Ever since the election last month of Leung Chun-ying as the next chief executive, the central government has been urging reconciliation. Wang Guangya , the director of the State Council's Hong Kong and Macau Affairs Office, advised Hong Kong to strive for reconciliation and unity now that the election was over, while Premier Wen Jiabao said he expected Leung's new team to unify different sectors of society - a point also emphasised by President Hu Jintao - and to foster the cohesion of minds on the way ahead.
The 'Great Reconciliation' has now become a catchphrase in local politics. With many media commentaries focusing on the healing of wounds within the establishment camp following the bitter contest between Leung and former chief secretary Henry Tang Ying-yen, which allegedly resulted in a serious split, the real point of a reconciliation has sometimes been lost.
The idea of a great reconciliation was first mooted in 1995 by Taiwan's Shih Ming-teh, the former Democratic Progressive Party chairman, as a settlement between the opposition and the Kuomintang regime, to end the decades-long fission and confrontation in Taiwanese politics. His idea was, however, jeered by both sides of the political divide, and he was ultimately forced to leave his party.
Borrowing the idea from Taiwan, a few democrats in Hong Kong talked of a great reconciliation in the past as a way to resolve the perennial conflict between the pro-Beijing camp and the pro-democracy groups after the 1989 Tiananmen incident. But, like Shih, those who raised the idea were either humiliated by their 'comrades' or simply ignored.
Most recently, in February, the idea of a great reconciliation was picked up by Tsang Yok-sing, president of the Legislative Council and founder of the Democratic Alliance for Betterment of Hong Kong, the pro-Beijing flagship. He tried to pave the way for steering a middle course in local politics.
It is therefore most interesting that Beijing seems to have endorsed the notion of a great reconciliation as a recipe for Hong Kong's political future.
The full meaning of such a reconciliation will take time to evolve, through political debates and interactions, but the background of the term suggests that it will not be simply a truce between the two wings of the establishment camp.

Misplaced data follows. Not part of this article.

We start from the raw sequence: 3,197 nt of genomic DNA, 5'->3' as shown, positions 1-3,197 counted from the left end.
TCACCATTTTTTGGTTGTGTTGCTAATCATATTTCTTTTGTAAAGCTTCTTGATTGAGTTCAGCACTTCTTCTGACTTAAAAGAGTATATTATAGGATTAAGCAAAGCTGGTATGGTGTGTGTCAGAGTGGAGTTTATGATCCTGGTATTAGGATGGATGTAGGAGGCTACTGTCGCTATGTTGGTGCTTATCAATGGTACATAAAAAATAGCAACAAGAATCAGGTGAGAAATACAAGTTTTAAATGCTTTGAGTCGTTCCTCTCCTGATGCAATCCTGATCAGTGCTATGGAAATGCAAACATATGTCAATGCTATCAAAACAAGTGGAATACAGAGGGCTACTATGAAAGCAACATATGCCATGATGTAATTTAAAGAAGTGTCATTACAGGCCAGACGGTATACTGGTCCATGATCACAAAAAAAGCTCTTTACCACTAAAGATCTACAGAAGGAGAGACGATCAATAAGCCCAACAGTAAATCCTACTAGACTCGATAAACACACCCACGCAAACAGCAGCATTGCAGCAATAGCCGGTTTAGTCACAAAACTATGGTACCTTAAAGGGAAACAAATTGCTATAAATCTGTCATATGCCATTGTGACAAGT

As I wrote in this column after the election, Leung launched his campaign as a challenger and reformer from within the establishment, advocating 'change amid stability', versus Tang's 'progress in stability'. Leung places more emphasis on the needs of the ordinary people, promising proactive social and economic policies as well as measures to address the widening wealth gap. His victory will usher in new points of departure within the establishment in the understanding and tackling of the looming problems of social conflict and alienation.
Beijing's support for him also reflects a departure from its strong reliance on business, which characterised its policy immediately before and after the 1997 transition, in the belief that this was necessary to keep the city capitalist and prosperous.
Apart from the class dimension, any great reconciliation should point to a fundamental rethink of Hong Kong's divided polity as we advance towards universal suffrage in electing the chief executive in 2017 and the whole of the legislature in 2020, according to Beijing's timetable. Over the past two decades, political polarisation has worsened because of the divide over democratisation and central-local political relations.
Sectoral and partisan differences are permanent features of any polity, whether democratic or authoritarian. Any government must have the necessary competence and tolerance to handle such differences. The best way to accommodate political pluralism is through a credible democratic system.
A great reconciliation is not meant to reduce diverse views to one single voice, or effect the co-option of one camp by another, but to champion the spirit of mutual accommodation and respect based on dialogue.
But, neither should a great reconciliation become a straitjacket that hinders the next government from being responsive in its policies and reaching out to different sectors, just for the sake of compromising with the status quo and the interests conglomerating around it.
Anthony Cheung Bing-leung is an executive councillor and founder of SynergyNet, a policy think tank